By now, I know all of you have seen that fantastic commercial for the Fiat 500 Abarth. The one with the stunningly beautiful Italian model with the scorpion tattooed on the back of her neck. She goes from spitting venom to a seductress in seconds, leaving her victim only with a momentary memory of what might have been. I can’t tell you how absolutely perfect this commercial is for the Fiat brand, and anyone who appreciated Fiat cars from the 60’s on up to the 80’s when Fiat stopped importing into this country. The smell of the wine, the whiff of her perfume, and the sting of that damned scorpion and another memory of what might have been . . . . . gone unfulfilled. But, somehow the memory of when it all came together for those precious moments made it all worth-while. And who knows, with the 500 Abarth, maybe it finally did. God save Fiat if it hasn’t.

While I was fully of age during those years when Fiat last was here, I never owned one. They were called “the poor man’s Ferrari”, but being a college student in those days, I was even poorer. Looking at them, touching them and sitting in a few was as close as I got. Then, in 1975, my father did something to this day I still don’t believe, given he was the cheapest man on the face of the fucking planet. Dad bought a brand new Alfa Romeo, known as “the rich man’s Fiat”. It was supposed to be better: better engineered, better designed, faster, sleeker, more wow, more dare I say, Ferrari than the lowly Fiat. It is from this frame of reference that I can argue I have a pretty damned good idea of what owning a Fiat was like back then.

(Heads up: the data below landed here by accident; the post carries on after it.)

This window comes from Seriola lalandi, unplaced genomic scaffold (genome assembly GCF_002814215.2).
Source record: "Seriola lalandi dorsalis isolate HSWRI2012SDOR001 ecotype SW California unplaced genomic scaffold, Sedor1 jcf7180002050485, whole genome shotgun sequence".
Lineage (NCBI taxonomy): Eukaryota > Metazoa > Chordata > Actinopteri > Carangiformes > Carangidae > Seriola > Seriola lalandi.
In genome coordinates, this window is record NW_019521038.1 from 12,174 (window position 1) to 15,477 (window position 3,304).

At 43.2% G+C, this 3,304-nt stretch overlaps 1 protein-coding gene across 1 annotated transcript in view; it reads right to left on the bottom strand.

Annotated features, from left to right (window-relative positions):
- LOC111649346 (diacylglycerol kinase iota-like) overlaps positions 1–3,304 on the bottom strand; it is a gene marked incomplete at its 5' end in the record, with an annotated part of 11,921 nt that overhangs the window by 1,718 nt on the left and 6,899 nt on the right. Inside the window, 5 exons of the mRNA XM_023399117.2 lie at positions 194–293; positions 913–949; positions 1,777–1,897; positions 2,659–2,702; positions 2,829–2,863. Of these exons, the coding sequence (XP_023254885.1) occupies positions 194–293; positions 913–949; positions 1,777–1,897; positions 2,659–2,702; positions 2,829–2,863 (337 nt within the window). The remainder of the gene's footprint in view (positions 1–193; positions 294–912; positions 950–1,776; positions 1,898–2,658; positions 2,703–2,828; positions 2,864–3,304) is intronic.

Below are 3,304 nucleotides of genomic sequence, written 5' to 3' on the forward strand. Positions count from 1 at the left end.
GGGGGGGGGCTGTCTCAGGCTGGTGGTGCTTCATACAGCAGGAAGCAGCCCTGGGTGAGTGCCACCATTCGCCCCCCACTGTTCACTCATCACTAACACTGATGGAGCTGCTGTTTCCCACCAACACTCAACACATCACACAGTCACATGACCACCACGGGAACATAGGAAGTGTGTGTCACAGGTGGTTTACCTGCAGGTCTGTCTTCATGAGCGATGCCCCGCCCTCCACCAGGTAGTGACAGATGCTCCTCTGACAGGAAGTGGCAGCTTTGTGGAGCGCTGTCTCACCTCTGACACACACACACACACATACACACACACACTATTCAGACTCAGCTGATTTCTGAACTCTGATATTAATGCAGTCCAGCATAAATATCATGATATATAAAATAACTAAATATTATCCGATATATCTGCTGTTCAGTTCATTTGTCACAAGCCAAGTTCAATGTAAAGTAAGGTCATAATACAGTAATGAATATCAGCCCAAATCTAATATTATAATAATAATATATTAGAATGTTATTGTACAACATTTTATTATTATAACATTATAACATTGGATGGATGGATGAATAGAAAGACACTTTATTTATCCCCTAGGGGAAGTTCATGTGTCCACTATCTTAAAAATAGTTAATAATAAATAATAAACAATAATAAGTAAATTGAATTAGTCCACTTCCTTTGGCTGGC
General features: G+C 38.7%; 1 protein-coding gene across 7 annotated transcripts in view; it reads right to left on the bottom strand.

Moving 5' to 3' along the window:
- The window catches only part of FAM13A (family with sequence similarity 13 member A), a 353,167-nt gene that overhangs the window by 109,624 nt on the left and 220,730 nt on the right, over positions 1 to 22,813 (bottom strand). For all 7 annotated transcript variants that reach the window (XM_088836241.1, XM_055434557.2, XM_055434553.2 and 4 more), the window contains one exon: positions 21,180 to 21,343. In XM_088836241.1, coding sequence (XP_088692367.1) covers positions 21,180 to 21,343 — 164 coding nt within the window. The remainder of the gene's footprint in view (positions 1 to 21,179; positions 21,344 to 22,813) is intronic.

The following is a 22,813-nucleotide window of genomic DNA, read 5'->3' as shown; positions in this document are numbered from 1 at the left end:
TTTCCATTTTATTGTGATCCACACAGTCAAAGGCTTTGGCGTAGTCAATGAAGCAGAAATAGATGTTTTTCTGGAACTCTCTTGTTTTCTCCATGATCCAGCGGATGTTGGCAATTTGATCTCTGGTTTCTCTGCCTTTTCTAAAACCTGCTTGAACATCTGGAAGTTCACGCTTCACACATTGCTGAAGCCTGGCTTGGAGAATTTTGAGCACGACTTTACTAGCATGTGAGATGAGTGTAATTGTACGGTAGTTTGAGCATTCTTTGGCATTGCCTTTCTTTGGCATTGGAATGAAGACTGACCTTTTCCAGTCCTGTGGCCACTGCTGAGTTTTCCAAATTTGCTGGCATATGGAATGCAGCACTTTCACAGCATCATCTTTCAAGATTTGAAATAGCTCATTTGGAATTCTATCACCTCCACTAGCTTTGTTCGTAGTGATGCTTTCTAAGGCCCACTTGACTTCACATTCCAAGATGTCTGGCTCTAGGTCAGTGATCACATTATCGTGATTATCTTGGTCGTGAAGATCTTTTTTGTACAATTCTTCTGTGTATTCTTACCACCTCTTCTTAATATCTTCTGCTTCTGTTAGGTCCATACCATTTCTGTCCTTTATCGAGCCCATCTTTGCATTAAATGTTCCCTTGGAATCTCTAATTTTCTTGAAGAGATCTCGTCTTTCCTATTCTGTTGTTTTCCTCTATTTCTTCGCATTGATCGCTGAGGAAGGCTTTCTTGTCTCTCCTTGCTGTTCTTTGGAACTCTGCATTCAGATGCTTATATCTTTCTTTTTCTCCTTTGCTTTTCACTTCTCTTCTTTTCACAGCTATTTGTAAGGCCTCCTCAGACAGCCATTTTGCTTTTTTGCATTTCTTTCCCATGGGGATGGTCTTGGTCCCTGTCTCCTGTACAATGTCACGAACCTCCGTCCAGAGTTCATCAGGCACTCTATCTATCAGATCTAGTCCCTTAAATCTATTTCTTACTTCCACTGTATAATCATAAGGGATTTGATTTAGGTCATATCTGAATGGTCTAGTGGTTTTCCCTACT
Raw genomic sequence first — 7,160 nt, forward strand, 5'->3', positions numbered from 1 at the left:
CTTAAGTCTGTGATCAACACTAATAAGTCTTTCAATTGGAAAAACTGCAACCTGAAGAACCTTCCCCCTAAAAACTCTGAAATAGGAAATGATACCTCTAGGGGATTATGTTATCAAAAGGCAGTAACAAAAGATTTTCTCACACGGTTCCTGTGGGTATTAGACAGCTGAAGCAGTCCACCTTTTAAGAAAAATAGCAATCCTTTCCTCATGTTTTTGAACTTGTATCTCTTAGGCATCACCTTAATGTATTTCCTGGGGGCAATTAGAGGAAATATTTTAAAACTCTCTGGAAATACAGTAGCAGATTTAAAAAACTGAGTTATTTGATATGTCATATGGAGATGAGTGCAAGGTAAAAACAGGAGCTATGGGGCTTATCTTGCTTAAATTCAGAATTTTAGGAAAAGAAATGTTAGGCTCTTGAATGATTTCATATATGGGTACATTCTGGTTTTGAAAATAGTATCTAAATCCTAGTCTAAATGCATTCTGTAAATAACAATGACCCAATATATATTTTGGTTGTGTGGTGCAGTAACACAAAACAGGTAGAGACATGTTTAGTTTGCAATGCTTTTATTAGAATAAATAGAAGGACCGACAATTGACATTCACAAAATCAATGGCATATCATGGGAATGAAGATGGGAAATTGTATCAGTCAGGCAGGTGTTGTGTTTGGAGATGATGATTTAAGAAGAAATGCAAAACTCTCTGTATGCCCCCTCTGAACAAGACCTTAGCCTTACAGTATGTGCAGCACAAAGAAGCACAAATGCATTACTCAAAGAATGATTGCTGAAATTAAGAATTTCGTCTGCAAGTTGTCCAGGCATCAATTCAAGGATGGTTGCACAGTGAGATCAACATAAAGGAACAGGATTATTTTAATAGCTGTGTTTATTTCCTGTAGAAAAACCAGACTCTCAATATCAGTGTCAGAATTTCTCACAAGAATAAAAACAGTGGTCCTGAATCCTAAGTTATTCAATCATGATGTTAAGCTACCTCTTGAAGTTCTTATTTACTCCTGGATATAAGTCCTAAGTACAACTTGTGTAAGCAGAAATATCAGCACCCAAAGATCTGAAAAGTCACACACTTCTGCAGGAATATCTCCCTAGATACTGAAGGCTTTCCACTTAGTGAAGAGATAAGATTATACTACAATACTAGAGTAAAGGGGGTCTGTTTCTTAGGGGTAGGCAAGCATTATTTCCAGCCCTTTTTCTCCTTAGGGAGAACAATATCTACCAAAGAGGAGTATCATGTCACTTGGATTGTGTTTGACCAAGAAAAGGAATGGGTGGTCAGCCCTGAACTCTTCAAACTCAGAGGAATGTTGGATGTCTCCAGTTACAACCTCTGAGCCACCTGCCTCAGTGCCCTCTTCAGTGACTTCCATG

Thursday, February 23, 2012

"It lives once again!" Volvo D24t timing belt replacement update

Almost a year ago, I wrote about a somewhat obscure project car I rescued/bought.  My 1985 Volvo 740 turbodiesel - powered by a Volkswagen-made 2.4 liter engine which Volvo called the D24t - drove fairly well when I bought it, but was way overdue for a timing belt. The belt had over 100,000 miles on it and was over fifteen years old, which is a recipe for failure. When timing belts fail in these engines, they become scrap metal: the valves will hit the pistons and the party is definitely over.

Over the next few months, I bought the parts I would need:
  • Volvo OEM timing belt which I ordered through Tasca.
  • Bosch water pump: these are preferred by enthusiasts over the more widely available GMB pumps, but can be tough to find. Oddly, I found it at (link opens to product.)
  • Gates T082 timing belt, for injection pump. I also found this at They have a lot of very hard to find parts for these cars.
  • Valve cover gasket set, again at I have since read that the updated rubber design is much preferred over this cork style, but I have not experienced leaks yet, possibly because I used a film of Hylomar sealant on the gasket.
  • Oil seals for the camshaft. These were leaking profusely on my engine. NAPA and other parts stores list the wrong parts; they will sell you the seals for a redblock/gasoline Volvo, which can be incredibly frustrating. I finally found the seals at a local import shop; you can use the seals for a Volkswagen diesel engine. The part number is 026 103 085 D - same for front and back of camshaft.

Click "read more" to continue after the jump.

Sunday, February 19, 2012

Craigslist "For Sale By Owner" fails

Remember "back in the day" when you wanted to get a cheap car so you looked in the Saturday classifieds of your local newspaper? Spread across your dining room table were hundreds of cars for sale by owner, described in cryptic language like "92 Frd F-150, V6, PS, PL, A/T, VGC, nds engine, great trk" or something along those lines.

Then Craigslist happened.

Craigslist is basically the mecca of shady used car sale ads. You can find anything on that site: newer cars, older cars, cheap cars, expensive cars, wrecked cars, previously "barely wrecked cars," and everything in between. I've bought several cars off of Craigslist, and I peruse the ads on a near-daily basis just to see if there's anything out there that I can "rescue." I don't always find cars worth buying, but I always find something that's good for a laugh or three.